• Editor

Commentary on SARB rate hikes and also the World Bank loan

Commentary on SARB (South African Reserve Bank) and the MPC ahead of the next meeting on Thursday.



  • We expect the South African Reserve Bank to hike its policy rate by another 25bp at its meeting on Thursday, with MPC members less split on the decision than they were for November’s hike.

  • Rising inflation risks are likely to see the SARB revise up its 4.3% CPI inflation forecast for 2022, closer to our 5.1% projection.

  • However, some downside risks to growth have materialised. This could limit the spike in the bank’s quarterly projection model implied path for the repo rate.

  • We continue to expect a cumulative 125bp of rate hikes in 2022, which is more than the Reuters analyst consensus, but much less than the 220bp of hikes priced in by the market.

Full document available here.

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Commentary on the World Bank loan to the South African government for its fight against Covid-19 and what this means for South Africa.


Will the Social Relief of Distress (SRD) grant be continued after the 31 March deadline?

Regardless of the World Bank loan approval this week, it remains a base case view of ours that the Social Relief of Distress (SRD) grant will be extended for at least the FY22/23 fiscal year. This as the country’s revenue collections continue to outstrip expectations by as much as 1pp of GDP (ZAR 60bn) compared with the November mid-term budget estimates the National Treasury had projected, and as promised by the finance minister that any SRD extension would be contingent on further upside revenue performance. Deteriorating socioeconomic conditions, rising joblessness and more acute inequality in the economy suggests that a SRD extension for another year is a likely minimum requirement for the political economy right now, we believe. At a minimum, we expect another year of SRD extension to cost the fiscus ZAR 35bn.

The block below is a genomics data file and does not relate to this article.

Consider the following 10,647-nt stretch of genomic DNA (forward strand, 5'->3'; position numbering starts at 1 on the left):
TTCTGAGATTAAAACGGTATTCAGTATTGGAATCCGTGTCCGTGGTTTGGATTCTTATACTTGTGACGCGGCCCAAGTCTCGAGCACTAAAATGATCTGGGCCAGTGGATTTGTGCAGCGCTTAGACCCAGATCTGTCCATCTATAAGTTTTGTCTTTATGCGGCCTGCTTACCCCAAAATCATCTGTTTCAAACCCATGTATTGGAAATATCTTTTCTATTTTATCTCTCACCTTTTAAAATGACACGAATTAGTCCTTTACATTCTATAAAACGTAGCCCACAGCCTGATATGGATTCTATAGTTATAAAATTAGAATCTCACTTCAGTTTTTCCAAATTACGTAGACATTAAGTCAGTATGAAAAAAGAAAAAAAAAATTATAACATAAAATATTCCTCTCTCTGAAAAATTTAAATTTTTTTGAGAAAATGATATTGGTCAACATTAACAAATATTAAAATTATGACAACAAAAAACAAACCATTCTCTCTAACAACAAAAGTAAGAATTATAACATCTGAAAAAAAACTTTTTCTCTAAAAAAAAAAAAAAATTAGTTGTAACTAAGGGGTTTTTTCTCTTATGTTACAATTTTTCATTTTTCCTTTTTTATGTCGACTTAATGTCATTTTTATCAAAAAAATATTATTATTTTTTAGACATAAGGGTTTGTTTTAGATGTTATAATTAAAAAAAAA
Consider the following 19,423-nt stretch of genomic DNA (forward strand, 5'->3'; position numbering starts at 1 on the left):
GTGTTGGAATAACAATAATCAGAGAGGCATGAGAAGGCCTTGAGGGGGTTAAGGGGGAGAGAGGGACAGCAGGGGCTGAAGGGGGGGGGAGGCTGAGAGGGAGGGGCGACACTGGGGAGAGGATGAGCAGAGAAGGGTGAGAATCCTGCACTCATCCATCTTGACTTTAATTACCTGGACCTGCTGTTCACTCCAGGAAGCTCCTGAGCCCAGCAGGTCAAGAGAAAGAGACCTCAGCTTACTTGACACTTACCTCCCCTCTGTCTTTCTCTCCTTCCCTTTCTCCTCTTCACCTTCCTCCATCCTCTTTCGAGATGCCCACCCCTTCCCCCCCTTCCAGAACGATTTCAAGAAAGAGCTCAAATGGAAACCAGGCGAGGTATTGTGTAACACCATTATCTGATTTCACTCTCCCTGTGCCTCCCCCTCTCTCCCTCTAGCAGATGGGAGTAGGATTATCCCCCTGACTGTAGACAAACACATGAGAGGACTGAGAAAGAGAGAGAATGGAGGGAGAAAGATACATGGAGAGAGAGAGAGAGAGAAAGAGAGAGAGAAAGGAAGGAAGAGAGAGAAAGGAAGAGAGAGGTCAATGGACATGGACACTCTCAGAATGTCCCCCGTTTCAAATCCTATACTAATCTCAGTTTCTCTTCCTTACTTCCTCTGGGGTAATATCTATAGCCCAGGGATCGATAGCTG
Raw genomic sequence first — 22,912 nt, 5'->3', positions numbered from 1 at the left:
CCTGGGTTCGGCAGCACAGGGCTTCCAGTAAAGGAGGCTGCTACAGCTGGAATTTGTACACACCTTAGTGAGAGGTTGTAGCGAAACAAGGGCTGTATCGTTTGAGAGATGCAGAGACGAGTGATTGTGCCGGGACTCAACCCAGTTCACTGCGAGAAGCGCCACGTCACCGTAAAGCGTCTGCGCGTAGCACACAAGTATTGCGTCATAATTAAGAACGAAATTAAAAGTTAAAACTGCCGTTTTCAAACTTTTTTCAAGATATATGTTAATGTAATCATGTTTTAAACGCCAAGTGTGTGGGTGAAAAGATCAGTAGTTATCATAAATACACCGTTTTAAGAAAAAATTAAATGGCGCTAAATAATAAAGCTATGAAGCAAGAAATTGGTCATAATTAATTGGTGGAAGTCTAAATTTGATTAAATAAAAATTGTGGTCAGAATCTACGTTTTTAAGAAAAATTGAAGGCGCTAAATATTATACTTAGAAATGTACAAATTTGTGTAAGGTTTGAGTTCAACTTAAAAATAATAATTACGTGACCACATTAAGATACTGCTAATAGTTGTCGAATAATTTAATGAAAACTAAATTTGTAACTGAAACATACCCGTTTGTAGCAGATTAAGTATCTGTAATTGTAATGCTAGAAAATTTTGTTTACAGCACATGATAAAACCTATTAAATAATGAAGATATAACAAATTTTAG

Ahead of the February Budget Speech - what does an additional R11.4bn loan mean on SA's fiscus?

This loan was already earmarked by the National Treasury and is already part of its FY21/22 hard currency funding plan. Therefore, the loan was already incorporated in the budgetary framework outlined in November’s medium-term budget.

Can SA afford more loans when Covid-19 seems to be on a significant decline in the country?

The strategy by the Treasury to obtain lowest cost funding from multilaterals was an approach taken by the Treasury in response to a significant jump in funding needs (and higher interest costs on local government debt) as a result of the Covid-19 pandemic and the government’s fiscal response to the crisis. With little conditionality attached to these multilateral loans (which are relatively low in maturity in nature we understand) makes sense in light of the funding still being made available by institutions like the IMF and World Bank. Given that 21 cents of every rand of tax revenue generated in the country goes to servicing government debt, taking advantage of low funding costs in the current environment makes a lot of economic sense and was always part of the Treasury’s strategy, we believe.